What are Creative Therapies SERIES
WHAT IS DRAMA THERAPY?
According to The British Association of Drama Therapists (BADth), the role of dramatherapy and dramatherapists are as follows
‘Dramatherapy is a form of Psychotherapy. Drama therapists are both clinicians and artists that draw on their knowledge of theatre and therapy to use as a medium for psychological therapy that may include drama, story-making, music, movement, and art; to work with any issue that has presented itself.’
The North American Drama Therapy Association (NADTA) defines dramatherapy as follows
‘Drama therapy is an embodied practice that is active and experiential. This approach can provide the context for participants to tell their stories, set goals and solve problems, express feelings, or achieve catharsis. Through drama, the depth and breadth of inner experience can be actively explored and interpersonal relationship skills can be enhanced.’
In summary, drama therapy is the approach that assists people from diversified backgrounds to achieve changes through personal expression and exploration in the form of drama. Drama therapy is facilitated under the guidance of licensed drama therapists in varying environments, such as schools, social care centers, health centre, etc.
'DRAMATHERAPY' AND 'PSYCHODRAMA' - ARE THEY THE SAME OR DIFFERENT?
Are there any differences between ‘Dramatherapy’ and ‘Psychodrama’? Does one target mainly at achieving psychological wellbeing while the other solely serves as an expressive art? Do the differences lie between the functional goal, the practice or are they merely the same? Some believe ‘Dramatherapy’ is the umbrella term that includes ‘Psychodrama’, while most agree that although the two are not identical, they do overlap in a lot of areas and that they assist and exchange ideas from each other’s discipline. Let’s have a look at the definitions of the two terms and have a think for yourself!
The Health and Care Professions Council's Standards of Proficiency for Arts Therapists document (2013) describes Dramatherapy as
‘a unique form of psychotherapy in which creativity, play, movement, voice, storytelling, dramatisation, and the performance arts have a central position within the therapeutic relationship.’
While Moreno (1953), the founder of psychodrama define psychodrama as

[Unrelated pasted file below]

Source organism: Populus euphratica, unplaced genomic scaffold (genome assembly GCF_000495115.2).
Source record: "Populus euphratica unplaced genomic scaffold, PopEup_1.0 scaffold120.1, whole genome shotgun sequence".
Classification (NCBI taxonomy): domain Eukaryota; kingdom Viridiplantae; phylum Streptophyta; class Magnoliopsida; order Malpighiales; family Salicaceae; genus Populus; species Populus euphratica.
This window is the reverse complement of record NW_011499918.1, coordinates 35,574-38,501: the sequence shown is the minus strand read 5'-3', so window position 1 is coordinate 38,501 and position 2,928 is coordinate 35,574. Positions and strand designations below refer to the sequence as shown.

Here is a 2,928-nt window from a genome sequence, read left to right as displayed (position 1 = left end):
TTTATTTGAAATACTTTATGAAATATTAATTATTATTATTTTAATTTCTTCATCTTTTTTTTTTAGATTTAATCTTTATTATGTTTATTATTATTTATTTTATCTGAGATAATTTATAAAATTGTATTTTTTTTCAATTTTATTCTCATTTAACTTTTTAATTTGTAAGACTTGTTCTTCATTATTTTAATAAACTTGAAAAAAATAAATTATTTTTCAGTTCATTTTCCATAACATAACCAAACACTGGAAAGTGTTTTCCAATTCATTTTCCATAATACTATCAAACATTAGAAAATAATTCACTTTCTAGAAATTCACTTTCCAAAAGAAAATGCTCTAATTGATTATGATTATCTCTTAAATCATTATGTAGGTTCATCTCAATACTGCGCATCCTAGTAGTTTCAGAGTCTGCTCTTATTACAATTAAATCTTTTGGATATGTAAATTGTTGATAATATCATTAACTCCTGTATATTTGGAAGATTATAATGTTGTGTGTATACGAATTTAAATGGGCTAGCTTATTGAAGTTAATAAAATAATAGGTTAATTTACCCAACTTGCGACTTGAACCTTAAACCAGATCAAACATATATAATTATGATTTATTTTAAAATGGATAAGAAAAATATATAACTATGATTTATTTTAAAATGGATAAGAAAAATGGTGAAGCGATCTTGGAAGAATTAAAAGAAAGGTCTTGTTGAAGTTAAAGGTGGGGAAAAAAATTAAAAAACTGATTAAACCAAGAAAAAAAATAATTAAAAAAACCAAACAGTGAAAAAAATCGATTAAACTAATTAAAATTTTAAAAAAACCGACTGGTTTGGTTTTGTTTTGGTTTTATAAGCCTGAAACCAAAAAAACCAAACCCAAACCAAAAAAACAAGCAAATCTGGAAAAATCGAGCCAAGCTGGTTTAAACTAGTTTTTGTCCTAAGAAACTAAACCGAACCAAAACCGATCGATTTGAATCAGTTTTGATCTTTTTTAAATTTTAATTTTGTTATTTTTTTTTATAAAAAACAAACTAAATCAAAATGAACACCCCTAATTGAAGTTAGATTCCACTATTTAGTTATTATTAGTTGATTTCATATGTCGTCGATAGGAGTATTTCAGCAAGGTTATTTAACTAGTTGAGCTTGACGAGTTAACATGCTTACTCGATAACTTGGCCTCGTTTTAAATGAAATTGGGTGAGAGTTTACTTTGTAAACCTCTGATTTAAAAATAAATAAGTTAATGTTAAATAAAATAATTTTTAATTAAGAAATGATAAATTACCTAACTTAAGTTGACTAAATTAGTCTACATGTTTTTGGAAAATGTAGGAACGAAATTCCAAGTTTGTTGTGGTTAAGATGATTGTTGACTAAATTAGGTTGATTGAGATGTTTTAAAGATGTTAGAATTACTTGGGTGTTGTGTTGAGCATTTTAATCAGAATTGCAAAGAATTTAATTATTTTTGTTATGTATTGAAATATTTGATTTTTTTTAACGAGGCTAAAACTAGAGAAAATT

‘the science which explores the truth by dramatic methods. It deals with interpersonal relations and private worlds.’
Kedem-Tahar & Kellermann (1996) draw out the main differences in regards to theory, history, aims,
therapeutic factors, practices, target population and therapist functions, which have been summarised
in a comparison table below (please view full table in Kadem-Tahar & Kellerman (1996) original paper)
DRAMATHERAPY IN PRACTICE
According to NADTA, clients should be assessed before any therapies take place. The assessment should allow therapists to tailor the sessions and therapeutic goals in accordance to the clients’ needs, for instance determining whether to use a group setting or individual setting. BADth states that during therapy, diversified dramatic techniques could be utilised, including both verbal and non-verbal expression and could be in the form of ‘play’, ‘embodiment’, ‘projection’, ‘role’, ‘story’, ‘metaphor’, ‘empathy’, ‘distancing’. Dramatherapy could promote changes in an active, collaborative, explorative and inclusive setting under the assistance of dramatherapists who are attentive and responsive to clients’ participations through creative means which help clients in obtaining changes desired.
HCPC. (2013). Standards of Proficiency.
Kedem-Tahar, E. & Kellermann, P. F. (1996). Psychodrama and drama therapy. In The Arts in Psychotherapy (Vol. 23, Issue 1, pp. 27–36).
Moreno, J. (1953). Who shall survive? Foundations of sociometry, group psychotherapy and sociodrama. Beacon House.
North American Drama Therapy Association. (n.d.). What is drama therapy.
The British Association of Dramatherapists. (2020). What is Dramatherapy?